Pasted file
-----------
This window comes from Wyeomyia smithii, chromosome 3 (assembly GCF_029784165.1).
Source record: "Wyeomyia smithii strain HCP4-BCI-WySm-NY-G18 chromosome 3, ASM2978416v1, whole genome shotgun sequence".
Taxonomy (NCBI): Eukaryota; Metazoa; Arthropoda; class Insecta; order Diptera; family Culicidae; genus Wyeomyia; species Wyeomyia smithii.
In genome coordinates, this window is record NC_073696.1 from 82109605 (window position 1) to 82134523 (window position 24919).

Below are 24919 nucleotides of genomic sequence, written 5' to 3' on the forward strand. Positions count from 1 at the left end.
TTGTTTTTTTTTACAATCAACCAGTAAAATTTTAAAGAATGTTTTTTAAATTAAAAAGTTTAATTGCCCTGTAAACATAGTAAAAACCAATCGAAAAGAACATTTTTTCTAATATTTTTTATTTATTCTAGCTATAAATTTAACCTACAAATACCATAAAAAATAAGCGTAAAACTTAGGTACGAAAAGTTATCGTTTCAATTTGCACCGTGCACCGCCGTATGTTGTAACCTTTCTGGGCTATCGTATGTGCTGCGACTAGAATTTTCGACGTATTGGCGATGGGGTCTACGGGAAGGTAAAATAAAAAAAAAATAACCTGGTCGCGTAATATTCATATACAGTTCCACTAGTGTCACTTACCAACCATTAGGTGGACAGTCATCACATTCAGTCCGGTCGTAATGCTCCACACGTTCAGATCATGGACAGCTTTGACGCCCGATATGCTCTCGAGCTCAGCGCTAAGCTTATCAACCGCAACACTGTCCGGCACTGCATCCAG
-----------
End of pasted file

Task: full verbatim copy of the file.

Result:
This window comes from Wyeomyia smithii, chromosome 3 (assembly GCF_029784165.1).
Source record: "Wyeomyia smithii strain HCP4-BCI-WySm-NY-G18 chromosome 3, ASM2978416v1, whole genome shotgun sequence".
Taxonomy (NCBI): Eukaryota; Metazoa; Arthropoda; class Insecta; order Diptera; family Culicidae; genus Wyeomyia; species Wyeomyia smithii.
In genome coordinates, this window is record NC_073696.1 from 82109605 (window position 1) to 82134523 (window position 24919).

Below are 24919 nucleotides of genomic sequence, written 5' to 3' on the forward strand. Positions count from 1 at the left end.
TTGTTTTTTTTTACAATCAACCAGTAAAATTTTAAAGAATGTTTTTTAAATTAAAAAGTTTAATTGCCCTGTAAACATAGTAAAAACCAATCGAAAAGAACATTTTTTCTAATATTTTTTATTTATTCTAGCTATAAATTTAACCTACAAATACCATAAAAAATAAGCGTAAAACTTAGGTACGAAAAGTTATCGTTTCAATTTGCACCGTGCACCGCCGTATGTTGTAACCTTTCTGGGCTATCGTATGTGCTGCGACTAGAATTTTCGACGTATTGGCGATGGGGTCTACGGGAAGGTAAAATAAAAAAAAAATAACCTGGTCGCGTAATATTCATATACAGTTCCACTAGTGTCACTTACCAACCATTAGGTGGACAGTCATCACATTCAGTCCGGTCGTAATGCTCCACACGTTCAGATCATGGACAGCTTTGACGCCCGATATGCTCTCGAGCTCAGCGCTAAGCTTATCAACCGCAACACTGTCCGGCACTGCATCCAG